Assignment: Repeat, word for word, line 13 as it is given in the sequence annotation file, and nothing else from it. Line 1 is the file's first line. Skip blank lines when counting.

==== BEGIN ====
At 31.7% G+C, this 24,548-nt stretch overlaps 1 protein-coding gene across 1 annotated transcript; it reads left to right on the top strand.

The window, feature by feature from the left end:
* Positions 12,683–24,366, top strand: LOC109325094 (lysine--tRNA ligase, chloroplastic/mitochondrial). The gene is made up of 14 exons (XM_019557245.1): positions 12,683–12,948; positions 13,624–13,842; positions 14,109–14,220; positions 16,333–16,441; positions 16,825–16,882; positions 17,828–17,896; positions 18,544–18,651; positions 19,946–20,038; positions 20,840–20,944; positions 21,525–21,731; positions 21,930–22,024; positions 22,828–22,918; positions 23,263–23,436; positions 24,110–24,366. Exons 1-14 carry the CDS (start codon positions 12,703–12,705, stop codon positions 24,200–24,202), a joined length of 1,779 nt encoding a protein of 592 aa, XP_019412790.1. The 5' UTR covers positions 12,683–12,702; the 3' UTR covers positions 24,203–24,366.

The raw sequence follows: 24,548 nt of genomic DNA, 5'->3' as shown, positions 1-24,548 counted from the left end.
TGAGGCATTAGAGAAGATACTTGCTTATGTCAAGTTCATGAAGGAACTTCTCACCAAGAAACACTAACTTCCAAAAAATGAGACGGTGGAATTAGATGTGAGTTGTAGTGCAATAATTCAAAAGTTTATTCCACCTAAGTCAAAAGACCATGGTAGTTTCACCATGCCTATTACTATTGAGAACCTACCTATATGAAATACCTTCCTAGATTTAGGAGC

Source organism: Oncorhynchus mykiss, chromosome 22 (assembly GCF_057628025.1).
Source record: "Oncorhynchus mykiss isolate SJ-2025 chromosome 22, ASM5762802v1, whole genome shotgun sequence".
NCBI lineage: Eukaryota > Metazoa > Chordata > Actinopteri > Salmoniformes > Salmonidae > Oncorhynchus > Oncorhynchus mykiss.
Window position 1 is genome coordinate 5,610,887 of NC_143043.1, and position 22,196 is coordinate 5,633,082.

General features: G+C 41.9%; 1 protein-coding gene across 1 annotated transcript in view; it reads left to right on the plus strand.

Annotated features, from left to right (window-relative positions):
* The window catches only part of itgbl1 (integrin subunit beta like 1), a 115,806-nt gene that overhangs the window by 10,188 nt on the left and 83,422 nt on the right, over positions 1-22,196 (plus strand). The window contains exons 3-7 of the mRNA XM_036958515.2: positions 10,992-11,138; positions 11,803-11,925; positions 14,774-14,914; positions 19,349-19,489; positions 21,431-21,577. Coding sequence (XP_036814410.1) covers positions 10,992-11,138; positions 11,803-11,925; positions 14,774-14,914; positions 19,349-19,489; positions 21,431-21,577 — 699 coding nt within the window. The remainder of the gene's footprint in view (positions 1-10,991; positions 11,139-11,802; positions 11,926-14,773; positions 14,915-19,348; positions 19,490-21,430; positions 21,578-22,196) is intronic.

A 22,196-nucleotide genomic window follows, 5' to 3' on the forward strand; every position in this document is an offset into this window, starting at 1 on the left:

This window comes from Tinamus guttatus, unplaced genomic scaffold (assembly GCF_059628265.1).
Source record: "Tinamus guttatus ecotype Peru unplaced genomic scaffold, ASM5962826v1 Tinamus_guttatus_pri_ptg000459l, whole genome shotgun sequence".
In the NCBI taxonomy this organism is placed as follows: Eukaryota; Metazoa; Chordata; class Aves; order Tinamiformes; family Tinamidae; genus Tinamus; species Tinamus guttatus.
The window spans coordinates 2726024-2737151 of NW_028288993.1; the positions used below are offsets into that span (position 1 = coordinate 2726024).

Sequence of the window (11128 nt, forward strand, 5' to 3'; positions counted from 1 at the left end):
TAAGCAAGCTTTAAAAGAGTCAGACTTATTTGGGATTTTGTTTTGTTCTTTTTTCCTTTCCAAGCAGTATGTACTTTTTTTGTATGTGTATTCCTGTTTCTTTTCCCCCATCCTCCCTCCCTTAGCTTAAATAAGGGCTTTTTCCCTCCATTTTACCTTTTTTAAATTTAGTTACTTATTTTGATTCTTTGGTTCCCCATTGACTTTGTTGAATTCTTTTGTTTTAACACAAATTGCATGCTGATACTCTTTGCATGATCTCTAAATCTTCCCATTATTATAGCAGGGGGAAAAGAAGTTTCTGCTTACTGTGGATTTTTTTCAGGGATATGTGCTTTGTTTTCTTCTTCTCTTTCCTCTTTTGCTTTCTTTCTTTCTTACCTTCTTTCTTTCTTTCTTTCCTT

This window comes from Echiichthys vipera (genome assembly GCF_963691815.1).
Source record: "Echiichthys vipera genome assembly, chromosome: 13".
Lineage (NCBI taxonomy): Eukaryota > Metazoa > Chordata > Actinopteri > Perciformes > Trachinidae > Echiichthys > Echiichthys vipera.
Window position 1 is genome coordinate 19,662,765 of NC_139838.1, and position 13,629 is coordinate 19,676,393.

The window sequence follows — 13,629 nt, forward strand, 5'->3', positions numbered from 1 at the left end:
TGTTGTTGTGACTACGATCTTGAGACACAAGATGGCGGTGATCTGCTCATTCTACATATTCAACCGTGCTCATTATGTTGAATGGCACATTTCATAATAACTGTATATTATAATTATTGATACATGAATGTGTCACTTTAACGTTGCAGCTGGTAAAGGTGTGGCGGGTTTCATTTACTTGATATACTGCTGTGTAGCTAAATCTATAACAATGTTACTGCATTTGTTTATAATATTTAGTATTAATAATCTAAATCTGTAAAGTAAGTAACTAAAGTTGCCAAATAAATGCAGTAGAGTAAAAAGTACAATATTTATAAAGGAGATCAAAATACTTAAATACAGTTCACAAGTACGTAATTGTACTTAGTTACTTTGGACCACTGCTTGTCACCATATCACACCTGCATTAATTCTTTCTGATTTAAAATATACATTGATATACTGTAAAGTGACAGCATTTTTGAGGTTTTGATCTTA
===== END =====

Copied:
A 22,196-nucleotide genomic window follows, 5' to 3' on the forward strand; every position in this document is an offset into this window, starting at 1 on the left: